Around this time of the year I always remember all of my ridiculous travel stories flying home from college for the Christmas break. My very first time coming home for Christmas, I had no idea what the heck I was doing. I overpacked like crazy. I had a huge rolling luggage, a large duffle bag, my backpack, and a small carry-on bag. Of course this is in addition to the sweater, winter coat, scarf, hat, and mittens I was wearing because it was snowing pretty hard when I left my dorm.
The plan was to catch the shuttle that picked up at the Bookstore and ride it all the way to Midway Airport in Chicago. My dorm was on the complete opposite end of campus from the shuttle pickup. And with all the luggage it was definitely about a 30 minute walk especially in the snow. As usual, I was running late. Like very late. Like the shuttle is leaving in 15 minutes and I’m still throwing things in a bag late. I somehow made it down three flights of stairs with all that luggage and out the door. I’m hoofing it across campus as quick as I can which is still pretty slow. The luggage was so ridiculously heavy.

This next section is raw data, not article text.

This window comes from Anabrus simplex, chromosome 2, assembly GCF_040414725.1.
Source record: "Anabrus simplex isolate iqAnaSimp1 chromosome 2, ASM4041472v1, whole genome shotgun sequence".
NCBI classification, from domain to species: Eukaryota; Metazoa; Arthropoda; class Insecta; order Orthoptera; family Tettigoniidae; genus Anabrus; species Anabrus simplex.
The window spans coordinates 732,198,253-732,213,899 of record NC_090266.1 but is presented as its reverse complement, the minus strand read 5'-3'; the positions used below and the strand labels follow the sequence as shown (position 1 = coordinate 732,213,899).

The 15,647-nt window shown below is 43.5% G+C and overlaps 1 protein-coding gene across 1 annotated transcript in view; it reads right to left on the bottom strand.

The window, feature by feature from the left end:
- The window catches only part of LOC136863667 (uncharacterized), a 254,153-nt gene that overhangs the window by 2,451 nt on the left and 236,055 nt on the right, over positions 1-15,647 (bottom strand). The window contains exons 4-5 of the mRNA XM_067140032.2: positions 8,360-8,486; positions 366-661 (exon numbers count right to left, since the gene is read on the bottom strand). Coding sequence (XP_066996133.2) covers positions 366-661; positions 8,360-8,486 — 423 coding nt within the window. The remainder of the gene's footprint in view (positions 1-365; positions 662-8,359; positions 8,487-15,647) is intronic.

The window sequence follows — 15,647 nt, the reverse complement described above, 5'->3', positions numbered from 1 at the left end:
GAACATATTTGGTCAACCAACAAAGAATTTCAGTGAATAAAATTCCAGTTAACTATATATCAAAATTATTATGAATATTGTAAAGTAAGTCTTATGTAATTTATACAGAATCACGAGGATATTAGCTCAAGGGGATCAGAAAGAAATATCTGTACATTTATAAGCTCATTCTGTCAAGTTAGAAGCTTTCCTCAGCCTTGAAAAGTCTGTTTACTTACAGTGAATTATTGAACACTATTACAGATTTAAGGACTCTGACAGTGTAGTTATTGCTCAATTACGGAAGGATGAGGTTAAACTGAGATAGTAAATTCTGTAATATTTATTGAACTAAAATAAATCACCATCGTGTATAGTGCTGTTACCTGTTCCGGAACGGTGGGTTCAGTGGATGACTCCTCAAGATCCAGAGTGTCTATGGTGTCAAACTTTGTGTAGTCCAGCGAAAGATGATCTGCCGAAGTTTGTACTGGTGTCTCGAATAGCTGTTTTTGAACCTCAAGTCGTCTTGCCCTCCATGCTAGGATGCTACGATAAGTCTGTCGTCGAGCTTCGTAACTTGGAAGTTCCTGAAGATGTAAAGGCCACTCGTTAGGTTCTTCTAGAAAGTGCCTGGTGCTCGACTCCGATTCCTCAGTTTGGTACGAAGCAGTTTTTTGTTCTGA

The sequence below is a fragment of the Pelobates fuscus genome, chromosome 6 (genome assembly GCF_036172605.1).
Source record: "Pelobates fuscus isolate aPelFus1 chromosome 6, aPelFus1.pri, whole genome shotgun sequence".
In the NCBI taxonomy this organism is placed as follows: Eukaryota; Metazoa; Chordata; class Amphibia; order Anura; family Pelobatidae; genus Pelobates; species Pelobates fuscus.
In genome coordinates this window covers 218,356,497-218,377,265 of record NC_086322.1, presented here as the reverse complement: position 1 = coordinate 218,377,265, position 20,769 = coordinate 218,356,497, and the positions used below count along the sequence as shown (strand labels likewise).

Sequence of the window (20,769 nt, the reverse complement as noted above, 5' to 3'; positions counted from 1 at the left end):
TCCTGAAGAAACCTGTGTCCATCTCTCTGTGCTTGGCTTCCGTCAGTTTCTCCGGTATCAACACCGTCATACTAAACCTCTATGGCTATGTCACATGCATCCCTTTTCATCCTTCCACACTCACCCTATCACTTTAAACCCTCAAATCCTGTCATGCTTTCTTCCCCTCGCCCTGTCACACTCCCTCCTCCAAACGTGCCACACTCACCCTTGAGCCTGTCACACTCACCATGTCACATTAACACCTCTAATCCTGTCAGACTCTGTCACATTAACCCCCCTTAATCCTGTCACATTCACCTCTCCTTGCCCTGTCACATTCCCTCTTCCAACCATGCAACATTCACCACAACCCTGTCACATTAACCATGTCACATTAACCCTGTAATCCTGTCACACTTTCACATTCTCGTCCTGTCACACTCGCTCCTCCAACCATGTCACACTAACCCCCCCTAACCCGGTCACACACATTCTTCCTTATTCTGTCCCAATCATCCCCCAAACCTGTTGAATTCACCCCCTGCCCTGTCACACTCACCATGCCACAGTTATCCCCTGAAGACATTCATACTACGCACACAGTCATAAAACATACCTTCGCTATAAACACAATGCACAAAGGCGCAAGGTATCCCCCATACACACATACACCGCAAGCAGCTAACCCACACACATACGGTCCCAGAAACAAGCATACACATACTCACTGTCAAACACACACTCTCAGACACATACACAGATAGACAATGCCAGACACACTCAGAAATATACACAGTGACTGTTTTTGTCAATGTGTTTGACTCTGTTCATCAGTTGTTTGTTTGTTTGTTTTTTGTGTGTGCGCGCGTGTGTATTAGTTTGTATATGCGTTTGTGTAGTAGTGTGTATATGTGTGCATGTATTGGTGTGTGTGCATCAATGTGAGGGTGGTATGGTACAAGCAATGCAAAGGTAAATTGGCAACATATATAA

I was basically running as fast as I could down God Quad. I looked at my watch. The shuttle should be leaving at that very second. I kept running hoping that it was running late. I got to Main Circle which is still a pretty good distance from where I needed to be and I gave up. I couldn’t run anymore. I was exhausted from everything weighing me down. Literally.
At that moment, an angel appeared. An NDSP officer was parked at Main Circle for whatever reason. He saw me, jumped out of his SUV, grabbed all my luggage and threw it into the back and told me to jump in. He tore down the road basically flooring it the whole way as I could see the shuttle pulling out of the parking lot. Ugh, I thought, what am I going to do? I just missed the shuttle.
The officer laid on the gas even more and screeched to a halt as he cut off the shuttle which was now halfway into the main road. He got all my luggage out and stood at the shuttle doors until the driver opened the doors, loaded my luggage, and sold me a ticket. Then he drove away without even letting me say thank you.
I could feel the glares boring into my skull as I shuffled to my seat exhausted and out of breath.
Thank you, NDSP officer. Thanks for helping a so-bad-at-time-management, freshman girl get home for Christmas.
(I do wish I could say that was my only misadventure due to me being late. It soo was not.)